Fresh Meat: Young God by Katherine Faw Morris

Young God by Katherine Faw Morris is a debut novel in brief, almost versified form about 13-year-old Nikki from rural North Carolina, who will do or sell whatever it takes to change her life (available May 6, 2014).

Noir should be short and bitter, and Young God, written by Katherine Faw Morris, may be the closest to an atomic sourball of literary noir that I’ve had in a good long while.

The prose can’t even be described as “cut to the bone.” A razor can’t cut this close. This is the work of the flesh-eating beetles the Smithsonian uses to clean skeletons ghost-white and empty of marrow. We’re left alone with the bones in an ossuary of pages of mostly empty space, and the tone it sets is icy as a tomb. In print this works wonderfully, lines bare on a page like haiku or single-line Sapphic verse.

NIKKI IS ALL TO HELL. A boy jumps off the cliff in front of her. She peers over the edge, watching him go.


She clenches her toes. The river is druggy and yellow and slugs next to the bottom road for miles before suddenly whipping itself into rapids and dumping, white and frothy, over the edge of this cliff.


Sixty or seventy or eighty feet below is the swimming hole. “Nikki.”

“How far down is it?”

“Like a hundred feet,” Wesley says.

Like the mean little child of Frank Bill’s Indiana meth wilds and Vicki Hendricks’s unapologetic female protagonists, we meet 13-year old Nikki as she’s about to jump off a waterfall, urged by her mother. She takes the plunge and her life changes unutterably, forcing her to strike out on her own. She’s a smart girl, a sharp observer, and knows without a guardian she’ll be put “back in the home,” so after holing up with a local dealer, she goes looking for her father:

OUT OF THE CORNER OF HER EYE she scowls at the redneck girl. The redneck girl has crunchy curls. She has big square tips. She taps them on everything. She giggles like a turkey. She’s old like Mama, twenty-nine or thirty. She’s been here three days. She’s been the one sleeping in the bed with him.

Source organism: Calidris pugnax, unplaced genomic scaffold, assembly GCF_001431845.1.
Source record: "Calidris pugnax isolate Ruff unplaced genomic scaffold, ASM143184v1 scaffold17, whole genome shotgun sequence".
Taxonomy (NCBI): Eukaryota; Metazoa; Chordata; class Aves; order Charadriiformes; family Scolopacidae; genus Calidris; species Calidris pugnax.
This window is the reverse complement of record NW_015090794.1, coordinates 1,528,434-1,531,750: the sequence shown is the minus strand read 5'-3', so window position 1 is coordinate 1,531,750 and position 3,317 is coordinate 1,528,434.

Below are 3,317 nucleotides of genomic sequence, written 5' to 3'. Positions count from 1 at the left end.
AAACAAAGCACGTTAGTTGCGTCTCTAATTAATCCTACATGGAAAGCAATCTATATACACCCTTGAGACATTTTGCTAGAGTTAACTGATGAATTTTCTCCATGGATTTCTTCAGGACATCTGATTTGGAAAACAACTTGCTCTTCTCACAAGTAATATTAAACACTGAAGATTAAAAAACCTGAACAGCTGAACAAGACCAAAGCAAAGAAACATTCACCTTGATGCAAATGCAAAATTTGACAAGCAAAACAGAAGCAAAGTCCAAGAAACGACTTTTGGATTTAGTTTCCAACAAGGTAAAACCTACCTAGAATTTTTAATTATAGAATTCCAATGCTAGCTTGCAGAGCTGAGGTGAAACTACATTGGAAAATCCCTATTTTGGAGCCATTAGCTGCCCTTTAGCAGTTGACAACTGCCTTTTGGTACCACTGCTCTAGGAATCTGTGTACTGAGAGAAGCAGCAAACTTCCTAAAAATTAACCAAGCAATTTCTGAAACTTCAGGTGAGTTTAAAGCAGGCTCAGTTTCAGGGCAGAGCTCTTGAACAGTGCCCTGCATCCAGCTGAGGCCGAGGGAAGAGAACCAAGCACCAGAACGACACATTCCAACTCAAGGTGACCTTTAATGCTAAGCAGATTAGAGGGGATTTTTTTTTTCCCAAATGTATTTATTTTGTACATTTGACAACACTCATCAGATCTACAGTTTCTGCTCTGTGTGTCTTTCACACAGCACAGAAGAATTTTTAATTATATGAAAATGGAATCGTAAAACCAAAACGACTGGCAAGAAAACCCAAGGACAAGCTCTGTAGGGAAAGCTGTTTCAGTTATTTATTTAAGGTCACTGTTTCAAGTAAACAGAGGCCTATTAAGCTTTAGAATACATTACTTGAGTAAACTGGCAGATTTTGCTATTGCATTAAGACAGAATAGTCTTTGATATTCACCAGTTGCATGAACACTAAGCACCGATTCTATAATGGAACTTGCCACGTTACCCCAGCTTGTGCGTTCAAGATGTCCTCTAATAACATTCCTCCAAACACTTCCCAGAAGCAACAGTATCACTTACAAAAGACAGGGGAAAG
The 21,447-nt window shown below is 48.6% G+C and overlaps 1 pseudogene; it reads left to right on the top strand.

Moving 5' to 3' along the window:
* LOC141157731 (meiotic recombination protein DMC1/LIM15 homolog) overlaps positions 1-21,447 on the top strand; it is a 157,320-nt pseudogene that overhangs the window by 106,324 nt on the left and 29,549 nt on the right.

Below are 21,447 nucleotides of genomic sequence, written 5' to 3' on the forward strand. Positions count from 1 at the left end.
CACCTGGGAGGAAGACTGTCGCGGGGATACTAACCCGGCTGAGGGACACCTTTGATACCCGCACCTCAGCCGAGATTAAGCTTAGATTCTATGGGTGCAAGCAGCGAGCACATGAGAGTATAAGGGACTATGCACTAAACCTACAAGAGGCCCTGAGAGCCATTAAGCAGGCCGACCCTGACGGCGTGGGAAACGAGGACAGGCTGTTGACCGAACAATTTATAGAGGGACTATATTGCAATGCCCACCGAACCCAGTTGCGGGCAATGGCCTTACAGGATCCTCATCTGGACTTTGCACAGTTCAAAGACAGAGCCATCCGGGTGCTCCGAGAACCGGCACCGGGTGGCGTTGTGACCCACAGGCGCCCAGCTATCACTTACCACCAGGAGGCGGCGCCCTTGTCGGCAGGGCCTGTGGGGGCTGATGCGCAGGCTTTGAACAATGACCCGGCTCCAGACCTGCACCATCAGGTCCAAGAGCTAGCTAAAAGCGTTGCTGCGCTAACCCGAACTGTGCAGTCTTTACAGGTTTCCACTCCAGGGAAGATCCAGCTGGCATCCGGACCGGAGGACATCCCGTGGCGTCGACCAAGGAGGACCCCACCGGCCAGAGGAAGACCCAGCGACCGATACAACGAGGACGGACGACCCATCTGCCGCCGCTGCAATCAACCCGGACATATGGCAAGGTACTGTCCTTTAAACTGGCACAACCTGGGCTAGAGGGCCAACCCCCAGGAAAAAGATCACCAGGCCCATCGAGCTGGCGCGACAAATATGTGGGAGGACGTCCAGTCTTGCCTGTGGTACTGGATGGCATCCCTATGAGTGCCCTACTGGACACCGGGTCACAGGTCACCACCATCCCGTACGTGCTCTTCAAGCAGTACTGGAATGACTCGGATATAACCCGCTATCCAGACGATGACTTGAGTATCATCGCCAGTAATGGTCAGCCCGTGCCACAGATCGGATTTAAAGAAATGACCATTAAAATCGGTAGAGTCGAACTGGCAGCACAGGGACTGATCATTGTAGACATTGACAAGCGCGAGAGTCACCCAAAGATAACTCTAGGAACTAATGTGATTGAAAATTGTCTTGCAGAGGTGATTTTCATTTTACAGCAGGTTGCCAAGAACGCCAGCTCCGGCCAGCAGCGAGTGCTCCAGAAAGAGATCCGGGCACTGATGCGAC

On the couch Wesley sits between them. This girl taps her nails. She taps them on her beer can. Nikki stands up. She puts her hands on her hips. She does not have to put up with this.

“Where are you going?” Wesley says.

“I got a daddy,” Nikki says.

Her father is Coy Hawkins, and always referred to by full name; he’s rough and wolfish but is not what we expect. Though a drug-dealing, murderous pimp, he protects Nikki, mostly from herself. Because Nikki has seen that the only ways out of these hollers is selling drugs or yourself, and she’s getting out any which way she can.

The flap compared the book to Alissa Nutting’s Tampa, which was about a schoolteacher who preys on her students and gets away with it because of her gender. Nikki is just as willing to do anything to get what she wants, but Morris doesn’t describe her salaciously. And the dirt-poor reality is portrayed by someone who’s lived in Appalachian Carolina, where the poverty is shown without judgment, and more thankfully, without the “squalor porn” vibe that comes from outsiders looking in. It is not pretty, it just is. And her extremely spare style is perfectly suited to it.

The prose mimics the spare lives of the characters: all that is left is survival. They dare not betray anything that could be seen as weakness. Nikki knows you only own what you can protect. She’s raised herself among wolves, and sets to honing her fangs and claws.

Young God puts you in the head of a young girl who adapts to her surroundings with chilling ease, and the Morris portrays it with a documentarian’s distance and objectivity. A great debut from a writer to watch.

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Thomas Pluck writes unflinching fiction with heart. He is the author of Blade of Dishonor, an action thriller spanning Shogun-era Japan to WWII, and the editor of Protectors: Stories to Benefit PROTECT, an anthology of crime fiction for charity.  You can find him on Twitter as @thomaspluck.

Read all posts by Thomas Pluck on Criminal Element.

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